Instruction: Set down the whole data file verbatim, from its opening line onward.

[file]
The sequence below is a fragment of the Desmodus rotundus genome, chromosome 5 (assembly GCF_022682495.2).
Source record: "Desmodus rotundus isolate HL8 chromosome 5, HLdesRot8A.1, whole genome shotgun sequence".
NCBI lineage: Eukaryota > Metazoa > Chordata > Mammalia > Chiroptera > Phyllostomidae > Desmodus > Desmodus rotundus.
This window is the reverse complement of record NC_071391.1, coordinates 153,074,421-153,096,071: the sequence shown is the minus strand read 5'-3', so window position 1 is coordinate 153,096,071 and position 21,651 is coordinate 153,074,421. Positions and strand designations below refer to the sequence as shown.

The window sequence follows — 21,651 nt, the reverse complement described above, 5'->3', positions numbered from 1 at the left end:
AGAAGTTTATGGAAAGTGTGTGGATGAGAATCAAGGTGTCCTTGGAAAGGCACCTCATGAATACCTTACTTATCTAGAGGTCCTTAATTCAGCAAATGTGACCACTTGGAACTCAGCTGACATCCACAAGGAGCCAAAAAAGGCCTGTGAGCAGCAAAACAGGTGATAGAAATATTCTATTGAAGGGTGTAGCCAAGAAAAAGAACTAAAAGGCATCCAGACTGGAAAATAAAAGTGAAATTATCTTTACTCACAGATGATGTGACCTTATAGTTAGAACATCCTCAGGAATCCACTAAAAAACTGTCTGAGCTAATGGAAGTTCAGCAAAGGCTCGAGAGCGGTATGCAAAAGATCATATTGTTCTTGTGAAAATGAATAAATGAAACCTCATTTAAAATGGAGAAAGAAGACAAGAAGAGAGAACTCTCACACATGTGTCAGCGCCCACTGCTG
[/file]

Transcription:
The sequence below is a fragment of the Desmodus rotundus genome, chromosome 5 (assembly GCF_022682495.2).
Source record: "Desmodus rotundus isolate HL8 chromosome 5, HLdesRot8A.1, whole genome shotgun sequence".
NCBI lineage: Eukaryota > Metazoa > Chordata > Mammalia > Chiroptera > Phyllostomidae > Desmodus > Desmodus rotundus.
This window is the reverse complement of record NC_071391.1, coordinates 153,074,421-153,096,071: the sequence shown is the minus strand read 5'-3', so window position 1 is coordinate 153,096,071 and position 21,651 is coordinate 153,074,421. Positions and strand designations below refer to the sequence as shown.

The window sequence follows — 21,651 nt, the reverse complement described above, 5'->3', positions numbered from 1 at the left end:
AGAAGTTTATGGAAAGTGTGTGGATGAGAATCAAGGTGTCCTTGGAAAGGCACCTCATGAATACCTTACTTATCTAGAGGTCCTTAATTCAGCAAATGTGACCACTTGGAACTCAGCTGACATCCACAAGGAGCCAAAAAAGGCCTGTGAGCAGCAAAACAGGTGATAGAAATATTCTATTGAAGGGTGTAGCCAAGAAAAAGAACTAAAAGGCATCCAGACTGGAAAATAAAAGTGAAATTATCTTTACTCACAGATGATGTGACCTTATAGTTAGAACATCCTCAGGAATCCACTAAAAAACTGTCTGAGCTAATGGAAGTTCAGCAAAGGCTCGAGAGCGGTATGCAAAAGATCATATTGTTCTTGTGAAAATGAATAAATGAAACCTCATTTAAAATGGAGAAAGAAGACAAGAAGAGAGAACTCTCACACATGTGTCAGCGCCCACTGCTG